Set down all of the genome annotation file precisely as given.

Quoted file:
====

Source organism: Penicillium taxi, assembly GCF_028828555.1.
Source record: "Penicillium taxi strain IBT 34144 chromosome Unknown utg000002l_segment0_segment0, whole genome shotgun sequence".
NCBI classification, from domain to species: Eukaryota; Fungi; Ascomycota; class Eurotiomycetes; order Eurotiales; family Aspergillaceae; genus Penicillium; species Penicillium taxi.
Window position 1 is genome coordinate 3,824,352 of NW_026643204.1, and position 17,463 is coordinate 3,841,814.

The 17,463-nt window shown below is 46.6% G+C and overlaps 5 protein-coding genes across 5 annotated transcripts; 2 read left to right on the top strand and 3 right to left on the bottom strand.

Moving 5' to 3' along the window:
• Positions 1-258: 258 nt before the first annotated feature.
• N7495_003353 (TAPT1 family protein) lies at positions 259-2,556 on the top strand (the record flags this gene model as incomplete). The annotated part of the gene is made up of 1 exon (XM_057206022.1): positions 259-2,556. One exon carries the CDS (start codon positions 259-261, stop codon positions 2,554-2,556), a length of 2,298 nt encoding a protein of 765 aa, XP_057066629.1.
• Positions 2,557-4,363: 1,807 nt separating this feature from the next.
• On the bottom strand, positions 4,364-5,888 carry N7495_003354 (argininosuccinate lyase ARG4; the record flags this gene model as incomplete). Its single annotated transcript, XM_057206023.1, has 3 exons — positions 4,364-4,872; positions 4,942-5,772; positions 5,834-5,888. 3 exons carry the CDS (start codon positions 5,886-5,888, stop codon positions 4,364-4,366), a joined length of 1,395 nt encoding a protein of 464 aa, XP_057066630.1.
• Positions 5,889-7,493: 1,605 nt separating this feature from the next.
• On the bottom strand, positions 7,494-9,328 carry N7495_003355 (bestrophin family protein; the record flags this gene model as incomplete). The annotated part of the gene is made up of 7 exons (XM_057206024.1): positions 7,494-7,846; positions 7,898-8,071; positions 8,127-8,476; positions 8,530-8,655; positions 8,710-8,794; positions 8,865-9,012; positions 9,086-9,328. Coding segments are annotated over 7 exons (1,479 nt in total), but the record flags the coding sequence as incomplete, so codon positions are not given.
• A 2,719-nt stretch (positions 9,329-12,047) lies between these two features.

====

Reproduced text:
Source organism: Penicillium taxi, assembly GCF_028828555.1.
Source record: "Penicillium taxi strain IBT 34144 chromosome Unknown utg000002l_segment0_segment0, whole genome shotgun sequence".
NCBI classification, from domain to species: Eukaryota; Fungi; Ascomycota; class Eurotiomycetes; order Eurotiales; family Aspergillaceae; genus Penicillium; species Penicillium taxi.
Window position 1 is genome coordinate 3,824,352 of NW_026643204.1, and position 17,463 is coordinate 3,841,814.

The 17,463-nt window shown below is 46.6% G+C and overlaps 5 protein-coding genes across 5 annotated transcripts; 2 read left to right on the top strand and 3 right to left on the bottom strand.

Moving 5' to 3' along the window:
• Positions 1-258: 258 nt before the first annotated feature.
• N7495_003353 (TAPT1 family protein) lies at positions 259-2,556 on the top strand (the record flags this gene model as incomplete). The annotated part of the gene is made up of 1 exon (XM_057206022.1): positions 259-2,556. One exon carries the CDS (start codon positions 259-261, stop codon positions 2,554-2,556), a length of 2,298 nt encoding a protein of 765 aa, XP_057066629.1.
• Positions 2,557-4,363: 1,807 nt separating this feature from the next.
• On the bottom strand, positions 4,364-5,888 carry N7495_003354 (argininosuccinate lyase ARG4; the record flags this gene model as incomplete). Its single annotated transcript, XM_057206023.1, has 3 exons — positions 4,364-4,872; positions 4,942-5,772; positions 5,834-5,888. 3 exons carry the CDS (start codon positions 5,886-5,888, stop codon positions 4,364-4,366), a joined length of 1,395 nt encoding a protein of 464 aa, XP_057066630.1.
• Positions 5,889-7,493: 1,605 nt separating this feature from the next.
• On the bottom strand, positions 7,494-9,328 carry N7495_003355 (bestrophin family protein; the record flags this gene model as incomplete). The annotated part of the gene is made up of 7 exons (XM_057206024.1): positions 7,494-7,846; positions 7,898-8,071; positions 8,127-8,476; positions 8,530-8,655; positions 8,710-8,794; positions 8,865-9,012; positions 9,086-9,328. Coding segments are annotated over 7 exons (1,479 nt in total), but the record flags the coding sequence as incomplete, so codon positions are not given.
• A 2,719-nt stretch (positions 9,329-12,047) lies between these two features.